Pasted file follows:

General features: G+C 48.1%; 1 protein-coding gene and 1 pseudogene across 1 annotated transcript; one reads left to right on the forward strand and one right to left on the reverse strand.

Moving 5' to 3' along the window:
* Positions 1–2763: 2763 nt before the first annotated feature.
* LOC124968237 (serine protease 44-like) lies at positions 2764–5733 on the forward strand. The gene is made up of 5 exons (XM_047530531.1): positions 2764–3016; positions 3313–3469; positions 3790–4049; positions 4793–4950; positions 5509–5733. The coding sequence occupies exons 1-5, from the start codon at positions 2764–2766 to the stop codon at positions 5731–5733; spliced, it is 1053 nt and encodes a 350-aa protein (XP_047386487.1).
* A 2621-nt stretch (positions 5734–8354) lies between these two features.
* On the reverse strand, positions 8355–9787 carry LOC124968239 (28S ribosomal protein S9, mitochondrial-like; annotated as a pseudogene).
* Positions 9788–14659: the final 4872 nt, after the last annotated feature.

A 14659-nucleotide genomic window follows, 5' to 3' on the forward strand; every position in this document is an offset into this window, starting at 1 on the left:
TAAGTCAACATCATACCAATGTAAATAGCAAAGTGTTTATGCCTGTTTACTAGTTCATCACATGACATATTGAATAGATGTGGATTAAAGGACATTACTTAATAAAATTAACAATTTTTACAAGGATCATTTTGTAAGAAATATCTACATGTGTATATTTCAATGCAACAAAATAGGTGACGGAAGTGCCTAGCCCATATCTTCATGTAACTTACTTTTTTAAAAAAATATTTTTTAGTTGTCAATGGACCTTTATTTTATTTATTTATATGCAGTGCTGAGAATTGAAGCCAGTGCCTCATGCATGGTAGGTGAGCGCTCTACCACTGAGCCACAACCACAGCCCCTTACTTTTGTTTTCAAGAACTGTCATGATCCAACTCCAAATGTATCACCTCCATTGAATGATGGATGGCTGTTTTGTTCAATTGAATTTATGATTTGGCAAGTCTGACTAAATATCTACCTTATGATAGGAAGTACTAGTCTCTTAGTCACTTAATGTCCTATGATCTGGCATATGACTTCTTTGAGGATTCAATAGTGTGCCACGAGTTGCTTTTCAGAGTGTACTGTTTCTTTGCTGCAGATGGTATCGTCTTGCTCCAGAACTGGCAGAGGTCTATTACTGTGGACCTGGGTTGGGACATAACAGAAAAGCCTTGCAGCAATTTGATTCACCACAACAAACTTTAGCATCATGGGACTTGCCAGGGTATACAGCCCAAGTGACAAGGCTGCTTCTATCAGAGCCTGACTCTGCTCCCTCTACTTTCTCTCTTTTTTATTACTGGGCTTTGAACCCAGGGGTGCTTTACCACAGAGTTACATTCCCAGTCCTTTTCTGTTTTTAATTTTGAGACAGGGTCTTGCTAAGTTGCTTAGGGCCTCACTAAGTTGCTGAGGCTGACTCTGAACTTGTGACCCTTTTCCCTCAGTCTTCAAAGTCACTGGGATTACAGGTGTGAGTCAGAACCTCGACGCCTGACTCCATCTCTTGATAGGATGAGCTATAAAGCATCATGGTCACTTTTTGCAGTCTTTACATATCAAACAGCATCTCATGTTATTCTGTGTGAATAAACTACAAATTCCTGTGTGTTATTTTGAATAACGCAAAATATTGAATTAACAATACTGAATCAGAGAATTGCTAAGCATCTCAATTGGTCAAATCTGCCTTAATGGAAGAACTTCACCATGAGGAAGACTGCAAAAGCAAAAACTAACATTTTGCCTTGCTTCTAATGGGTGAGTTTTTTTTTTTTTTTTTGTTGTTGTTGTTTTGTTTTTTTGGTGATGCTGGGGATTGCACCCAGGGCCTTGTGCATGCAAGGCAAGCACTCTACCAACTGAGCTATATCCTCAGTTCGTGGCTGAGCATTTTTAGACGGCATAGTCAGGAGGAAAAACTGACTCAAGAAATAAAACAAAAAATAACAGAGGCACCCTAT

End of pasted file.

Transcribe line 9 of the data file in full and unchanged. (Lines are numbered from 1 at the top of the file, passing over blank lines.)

TAAGTCAACATCATACCAATGTAAATAGCAAAGTGTTTATGCCTGTTTACTAGTTCATCACATGACATATTGAATAGATGTGGATTAAAGGACATTACTTAATAAAATTAACAATTTTTACAAGGATCATTTTGTAAGAAATATCTACATGTGTATATTTCAATGCAACAAAATAGGTGACGGAAGTGCCTAGCCCATATCTTCATGTAACTTACTTTTTTAAAAAAATATTTTTTAGTTGTCAATGGACCTTTATTTTATTTATTTATATGCAGTGCTGAGAATTGAAGCCAGTGCCTCATGCATGGTAGGTGAGCGCTCTACCACTGAGCCACAACCACAGCCCCTTACTTTTGTTTTCAAGAACTGTCATGATCCAACTCCAAATGTATCACCTCCATTGAATGATGGATGGCTGTTTTGTTCAATTGAATTTATGATTTGGCAAGTCTGACTAAATATCTACCTTATGATAGGAAGTACTAGTCTCTTAGTCACTTAATGTCCTATGATCTGGCATATGACTTCTTTGAGGATTCAATAGTGTGCCACGAGTTGCTTTTCAGAGTGTACTGTTTCTTTGCTGCAGATGGTATCGTCTTGCTCCAGAACTGGCAGAGGTCTATTACTGTGGACCTGGGTTGGGACATAACAGAAAAGCCTTGCAGCAATTTGATTCACCACAACAAACTTTAGCATCATGGGACTTGCCAGGGTATACAGCCCAAGTGACAAGGCTGCTTCTATCAGAGCCTGACTCTGCTCCCTCTACTTTCTCTCTTTTTTATTACTGGGCTTTGAACCCAGGGGTGCTTTACCACAGAGTTACATTCCCAGTCCTTTTCTGTTTTTAATTTTGAGACAGGGTCTTGCTAAGTTGCTTAGGGCCTCACTAAGTTGCTGAGGCTGACTCTGAACTTGTGACCCTTTTCCCTCAGTCTTCAAAGTCACTGGGATTACAGGTGTGAGTCAGAACCTCGACGCCTGACTCCATCTCTTGATAGGATGAGCTATAAAGCATCATGGTCACTTTTTGCAGTCTTTACATATCAAACAGCATCTCATGTTATTCTGTGTGAATAAACTACAAATTCCTGTGTGTTATTTTGAATAACGCAAAATATTGAATTAACAATACTGAATCAGAGAATTGCTAAGCATCTCAATTGGTCAAATCTGCCTTAATGGAAGAACTTCACCATGAGGAAGACTGCAAAAGCAAAAACTAACATTTTGCCTTGCTTCTAATGGGTGAGTTTTTTTTTTTTTTTTTGTTGTTGTTGTTTTGTTTTTTTGGTGATGCTGGGGATTGCACCCAGGGCCTTGTGCATGCAAGGCAAGCACTCTACCAACTGAGCTATATCCTCAGTTCGTGGCTGAGCATTTTTAGACGGCATAGTCAGGAGGAAAAACTGACTCAAGAAATAAAACAAAAAATAACAGAGGCACCCTAT